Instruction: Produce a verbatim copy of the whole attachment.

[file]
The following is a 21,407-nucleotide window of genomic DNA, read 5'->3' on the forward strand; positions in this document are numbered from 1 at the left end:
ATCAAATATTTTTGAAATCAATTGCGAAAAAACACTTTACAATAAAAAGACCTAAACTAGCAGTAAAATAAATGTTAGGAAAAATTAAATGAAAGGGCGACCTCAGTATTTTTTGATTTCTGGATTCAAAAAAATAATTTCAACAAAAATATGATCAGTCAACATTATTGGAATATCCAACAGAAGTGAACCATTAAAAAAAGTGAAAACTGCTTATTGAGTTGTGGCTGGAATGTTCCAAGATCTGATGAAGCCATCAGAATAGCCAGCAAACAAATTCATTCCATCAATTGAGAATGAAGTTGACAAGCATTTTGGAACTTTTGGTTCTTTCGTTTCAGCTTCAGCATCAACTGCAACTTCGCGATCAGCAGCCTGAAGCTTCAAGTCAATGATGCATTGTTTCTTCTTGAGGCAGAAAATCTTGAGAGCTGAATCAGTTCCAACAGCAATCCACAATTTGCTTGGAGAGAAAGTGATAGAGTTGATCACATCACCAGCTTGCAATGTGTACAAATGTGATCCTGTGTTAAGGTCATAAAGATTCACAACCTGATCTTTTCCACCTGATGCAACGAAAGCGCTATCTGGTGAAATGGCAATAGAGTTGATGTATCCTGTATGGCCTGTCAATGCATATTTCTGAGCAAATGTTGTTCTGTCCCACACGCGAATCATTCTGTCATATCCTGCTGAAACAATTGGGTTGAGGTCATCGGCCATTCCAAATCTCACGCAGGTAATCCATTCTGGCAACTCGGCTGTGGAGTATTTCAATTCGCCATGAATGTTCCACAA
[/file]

The following is a 21,407-nucleotide window of genomic DNA, read 5'->3' on the forward strand; positions in this document are numbered from 1 at the left end:
ATCAAATATTTTTGAAATCAATTGCGAAAAAACACTTTACAATAAAAAGACCTAAACTAGCAGTAAAATAAATGTTAGGAAAAATTAAATGAAAGGGCGACCTCAGTATTTTTTGATTTCTGGATTCAAAAAAATAATTTCAACAAAAATATGATCAGTCAACATTATTGGAATATCCAACAGAAGTGAACCATTAAAAAAAGTGAAAACTGCTTATTGAGTTGTGGCTGGAATGTTCCAAGATCTGATGAAGCCATCAGAATAGCCAGCAAACAAATTCATTCCATCAATTGAGAATGAAGTTGACAAGCATTTTGGAACTTTTGGTTCTTTCGTTTCAGCTTCAGCATCAACTGCAACTTCGCGATCAGCAGCCTGAAGCTTCAAGTCAATGATGCATTGTTTCTTCTTGAGGCAGAAAATCTTGAGAGCTGAATCAGTTCCAACAGCAATCCACAATTTGCTTGGAGAGAAAGTGATAGAGTTGATCACATCACCAGCTTGCAATGTGTACAAATGTGATCCTGTGTTAAGGTCATAAAGATTCACAACCTGATCTTTTCCACCTGATGCAACGAAAGCGCTATCTGGTGAAATGGCAATAGAGTTGATGTATCCTGTATGGCCTGTCAATGCATATTTCTGAGCAAATGTTGTTCTGTCCCACACGCGAATCATTCTGTCATATCCTGCTGAAACAATTGGGTTGAGGTCATCGGCCATTCCAAATCTCACGCAGGTAATCCATTCTGGCAACTCGGCTGTGGAGTATTTCAATTCGCCATGAATGTTCCACAA